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Numerous Airports Around the Globe Could Be Underwater by 2100

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An analysis released Wednesday by the Washington-based World Resources Institute (WRI) says that dozens of airports around the world—including all three of New York City-area airports—could be underwater by the year 2100.

Researchers say if global warming continues to force a rise in sea levels at its current pace, an estimated 80 airports could be affected.

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That includes John F. Kennedy International, LaGuardia and Newark-Liberty International in the NYC metropolitan area; Yancheng Nanyang International Airport in China’s Jiangsu Province; and Amsterdam’s Schiphol airport.

“If you step outside and throw a dart blindfolded, almost anything will be impacted by climate change, including airports,” said Noah Maghsadi, one of the authors of the study.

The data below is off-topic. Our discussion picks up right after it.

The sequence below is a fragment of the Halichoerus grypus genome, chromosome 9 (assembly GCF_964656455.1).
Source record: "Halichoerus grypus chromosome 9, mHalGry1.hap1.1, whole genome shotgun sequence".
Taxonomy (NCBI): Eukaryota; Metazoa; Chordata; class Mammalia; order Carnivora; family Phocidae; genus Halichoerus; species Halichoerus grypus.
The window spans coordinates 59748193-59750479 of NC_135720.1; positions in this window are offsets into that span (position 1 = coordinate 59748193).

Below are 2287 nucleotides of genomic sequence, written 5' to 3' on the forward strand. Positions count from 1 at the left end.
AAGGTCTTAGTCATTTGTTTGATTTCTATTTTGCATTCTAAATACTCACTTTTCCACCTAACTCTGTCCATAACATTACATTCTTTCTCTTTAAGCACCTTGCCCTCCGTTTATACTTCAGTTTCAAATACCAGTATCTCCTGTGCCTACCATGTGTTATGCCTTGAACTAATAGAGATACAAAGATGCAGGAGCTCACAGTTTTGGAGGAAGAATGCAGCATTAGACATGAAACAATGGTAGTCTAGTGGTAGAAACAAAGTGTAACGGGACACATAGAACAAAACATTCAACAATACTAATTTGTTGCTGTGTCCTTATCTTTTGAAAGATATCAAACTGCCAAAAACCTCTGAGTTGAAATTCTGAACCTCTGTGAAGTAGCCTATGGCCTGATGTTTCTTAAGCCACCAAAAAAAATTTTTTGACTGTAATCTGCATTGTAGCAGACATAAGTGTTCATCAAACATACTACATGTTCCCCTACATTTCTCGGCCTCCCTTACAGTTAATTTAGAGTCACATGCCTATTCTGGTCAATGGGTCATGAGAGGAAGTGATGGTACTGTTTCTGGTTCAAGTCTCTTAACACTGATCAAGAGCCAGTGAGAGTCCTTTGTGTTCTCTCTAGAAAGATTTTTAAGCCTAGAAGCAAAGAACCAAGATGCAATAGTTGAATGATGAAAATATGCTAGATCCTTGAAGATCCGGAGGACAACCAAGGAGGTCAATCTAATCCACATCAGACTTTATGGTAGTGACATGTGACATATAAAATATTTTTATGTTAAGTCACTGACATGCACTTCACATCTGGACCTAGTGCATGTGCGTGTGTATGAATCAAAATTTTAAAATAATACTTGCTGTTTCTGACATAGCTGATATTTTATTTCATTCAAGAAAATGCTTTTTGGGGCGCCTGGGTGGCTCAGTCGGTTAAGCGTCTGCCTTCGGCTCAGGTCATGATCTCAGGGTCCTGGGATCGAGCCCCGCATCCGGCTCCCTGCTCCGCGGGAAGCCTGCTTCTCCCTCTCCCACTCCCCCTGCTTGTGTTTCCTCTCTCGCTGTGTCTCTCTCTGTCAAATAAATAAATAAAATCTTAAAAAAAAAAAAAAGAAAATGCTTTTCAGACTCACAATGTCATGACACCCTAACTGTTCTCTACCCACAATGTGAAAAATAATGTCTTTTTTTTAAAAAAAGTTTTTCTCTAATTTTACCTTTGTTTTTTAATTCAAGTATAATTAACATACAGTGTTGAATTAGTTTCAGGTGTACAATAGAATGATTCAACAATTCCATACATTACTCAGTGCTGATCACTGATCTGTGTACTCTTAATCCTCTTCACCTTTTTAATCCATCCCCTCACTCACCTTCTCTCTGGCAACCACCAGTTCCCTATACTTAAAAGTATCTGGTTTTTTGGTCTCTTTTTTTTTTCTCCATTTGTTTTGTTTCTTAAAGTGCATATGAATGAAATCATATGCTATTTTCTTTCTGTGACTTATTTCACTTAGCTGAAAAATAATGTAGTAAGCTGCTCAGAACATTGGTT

Some airports have already adopted some of the countermeasures discussed in the study, including higher runways, sea walls and better drainage systems. For example, Singapore’s Changi Airport, annually considered one of the top five airports in the world, has already resurfaced its runways to improve drainage and is building a new higher terminal at 18 feet above sea level to keep it safe from rising seas.

Boston Logan Airport and San Francisco International Airport in the United States have also made significant changes.

“Based on this analysis, even if we do curtail climate change, adaptation still needs to happen,” said Maghsadi.

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